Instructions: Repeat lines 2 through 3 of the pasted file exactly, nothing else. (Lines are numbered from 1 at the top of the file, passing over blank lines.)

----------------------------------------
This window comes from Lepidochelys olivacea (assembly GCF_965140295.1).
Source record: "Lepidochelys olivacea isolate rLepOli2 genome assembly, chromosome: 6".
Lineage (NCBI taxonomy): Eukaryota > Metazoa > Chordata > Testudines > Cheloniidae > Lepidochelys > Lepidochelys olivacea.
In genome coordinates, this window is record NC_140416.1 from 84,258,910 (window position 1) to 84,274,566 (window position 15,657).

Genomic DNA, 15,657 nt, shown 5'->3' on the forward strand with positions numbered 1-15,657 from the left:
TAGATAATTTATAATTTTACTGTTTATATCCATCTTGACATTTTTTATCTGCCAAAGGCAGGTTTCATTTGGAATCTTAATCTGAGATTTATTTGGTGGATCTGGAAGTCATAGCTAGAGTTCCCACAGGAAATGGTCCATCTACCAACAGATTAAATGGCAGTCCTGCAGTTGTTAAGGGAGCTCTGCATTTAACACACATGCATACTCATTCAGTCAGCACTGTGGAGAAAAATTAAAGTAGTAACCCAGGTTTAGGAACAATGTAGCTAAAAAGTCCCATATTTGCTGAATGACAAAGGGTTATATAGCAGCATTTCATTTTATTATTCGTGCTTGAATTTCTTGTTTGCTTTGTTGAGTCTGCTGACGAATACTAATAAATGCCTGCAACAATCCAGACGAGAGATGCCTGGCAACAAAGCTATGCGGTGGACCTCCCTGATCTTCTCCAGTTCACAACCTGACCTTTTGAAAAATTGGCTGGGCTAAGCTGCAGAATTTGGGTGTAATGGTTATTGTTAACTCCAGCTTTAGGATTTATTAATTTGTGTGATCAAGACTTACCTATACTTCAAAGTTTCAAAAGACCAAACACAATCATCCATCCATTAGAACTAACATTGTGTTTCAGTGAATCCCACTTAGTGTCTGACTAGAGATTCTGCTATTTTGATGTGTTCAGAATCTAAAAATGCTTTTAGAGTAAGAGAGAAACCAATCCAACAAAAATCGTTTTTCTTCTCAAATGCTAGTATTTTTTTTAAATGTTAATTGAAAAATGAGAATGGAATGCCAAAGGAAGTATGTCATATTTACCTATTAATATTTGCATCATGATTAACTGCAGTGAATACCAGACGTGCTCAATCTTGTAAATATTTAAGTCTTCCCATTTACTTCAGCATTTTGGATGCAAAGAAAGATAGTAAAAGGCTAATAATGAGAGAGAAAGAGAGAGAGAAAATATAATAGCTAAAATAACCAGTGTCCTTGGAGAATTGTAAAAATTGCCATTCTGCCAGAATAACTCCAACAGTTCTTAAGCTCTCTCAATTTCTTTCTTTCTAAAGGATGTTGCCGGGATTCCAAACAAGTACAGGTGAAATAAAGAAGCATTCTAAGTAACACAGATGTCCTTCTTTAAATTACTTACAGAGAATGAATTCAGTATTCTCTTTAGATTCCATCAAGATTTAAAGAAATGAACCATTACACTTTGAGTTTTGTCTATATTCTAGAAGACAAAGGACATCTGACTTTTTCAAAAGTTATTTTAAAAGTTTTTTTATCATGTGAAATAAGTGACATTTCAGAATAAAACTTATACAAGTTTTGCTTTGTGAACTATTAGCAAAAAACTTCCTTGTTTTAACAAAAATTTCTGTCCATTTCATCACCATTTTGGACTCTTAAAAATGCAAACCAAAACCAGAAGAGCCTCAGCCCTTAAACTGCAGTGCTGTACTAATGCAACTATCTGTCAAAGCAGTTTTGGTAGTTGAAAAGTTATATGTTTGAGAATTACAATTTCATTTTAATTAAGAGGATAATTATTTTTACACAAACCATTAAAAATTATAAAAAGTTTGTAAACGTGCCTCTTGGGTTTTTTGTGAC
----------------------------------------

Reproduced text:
Source record: "Lepidochelys olivacea isolate rLepOli2 genome assembly, chromosome: 6".
Lineage (NCBI taxonomy): Eukaryota > Metazoa > Chordata > Testudines > Cheloniidae > Lepidochelys > Lepidochelys olivacea.